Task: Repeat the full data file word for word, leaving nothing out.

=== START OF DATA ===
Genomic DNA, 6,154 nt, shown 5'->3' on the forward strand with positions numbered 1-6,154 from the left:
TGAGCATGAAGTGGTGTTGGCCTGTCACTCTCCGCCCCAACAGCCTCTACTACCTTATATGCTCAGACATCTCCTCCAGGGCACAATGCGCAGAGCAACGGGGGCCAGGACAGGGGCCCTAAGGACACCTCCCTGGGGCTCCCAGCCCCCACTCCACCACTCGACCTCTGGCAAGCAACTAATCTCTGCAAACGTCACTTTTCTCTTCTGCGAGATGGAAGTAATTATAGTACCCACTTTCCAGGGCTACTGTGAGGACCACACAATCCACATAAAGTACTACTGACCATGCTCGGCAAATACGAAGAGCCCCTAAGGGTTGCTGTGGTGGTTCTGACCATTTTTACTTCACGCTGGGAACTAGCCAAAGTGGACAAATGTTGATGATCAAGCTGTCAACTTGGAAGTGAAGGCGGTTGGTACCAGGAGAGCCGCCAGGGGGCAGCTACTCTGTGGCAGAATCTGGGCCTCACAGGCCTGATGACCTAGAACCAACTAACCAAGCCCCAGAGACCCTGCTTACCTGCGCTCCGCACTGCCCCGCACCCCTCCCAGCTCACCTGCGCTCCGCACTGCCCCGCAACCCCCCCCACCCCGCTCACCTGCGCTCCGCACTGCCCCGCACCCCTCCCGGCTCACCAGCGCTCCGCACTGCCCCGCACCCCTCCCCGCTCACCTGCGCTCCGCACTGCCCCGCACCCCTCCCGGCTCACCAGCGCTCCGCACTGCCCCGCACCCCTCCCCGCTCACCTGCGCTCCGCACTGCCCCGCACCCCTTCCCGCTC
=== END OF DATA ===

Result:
Genomic DNA, 6,154 nt, shown 5'->3' on the forward strand with positions numbered 1-6,154 from the left:
TGAGCATGAAGTGGTGTTGGCCTGTCACTCTCCGCCCCAACAGCCTCTACTACCTTATATGCTCAGACATCTCCTCCAGGGCACAATGCGCAGAGCAACGGGGGCCAGGACAGGGGCCCTAAGGACACCTCCCTGGGGCTCCCAGCCCCCACTCCACCACTCGACCTCTGGCAAGCAACTAATCTCTGCAAACGTCACTTTTCTCTTCTGCGAGATGGAAGTAATTATAGTACCCACTTTCCAGGGCTACTGTGAGGACCACACAATCCACATAAAGTACTACTGACCATGCTCGGCAAATACGAAGAGCCCCTAAGGGTTGCTGTGGTGGTTCTGACCATTTTTACTTCACGCTGGGAACTAGCCAAAGTGGACAAATGTTGATGATCAAGCTGTCAACTTGGAAGTGAAGGCGGTTGGTACCAGGAGAGCCGCCAGGGGGCAGCTACTCTGTGGCAGAATCTGGGCCTCACAGGCCTGATGACCTAGAACCAACTAACCAAGCCCCAGAGACCCTGCTTACCTGCGCTCCGCACTGCCCCGCACCCCTCCCAGCTCACCTGCGCTCCGCACTGCCCCGCAACCCCCCCCACCCCGCTCACCTGCGCTCCGCACTGCCCCGCACCCCTCCCGGCTCACCAGCGCTCCGCACTGCCCCGCACCCCTCCCCGCTCACCTGCGCTCCGCACTGCCCCGCACCCCTCCCGGCTCACCAGCGCTCCGCACTGCCCCGCACCCCTCCCCGCTCACCTGCGCTCCGCACTGCCCCGCACCCCTTCCCGCTC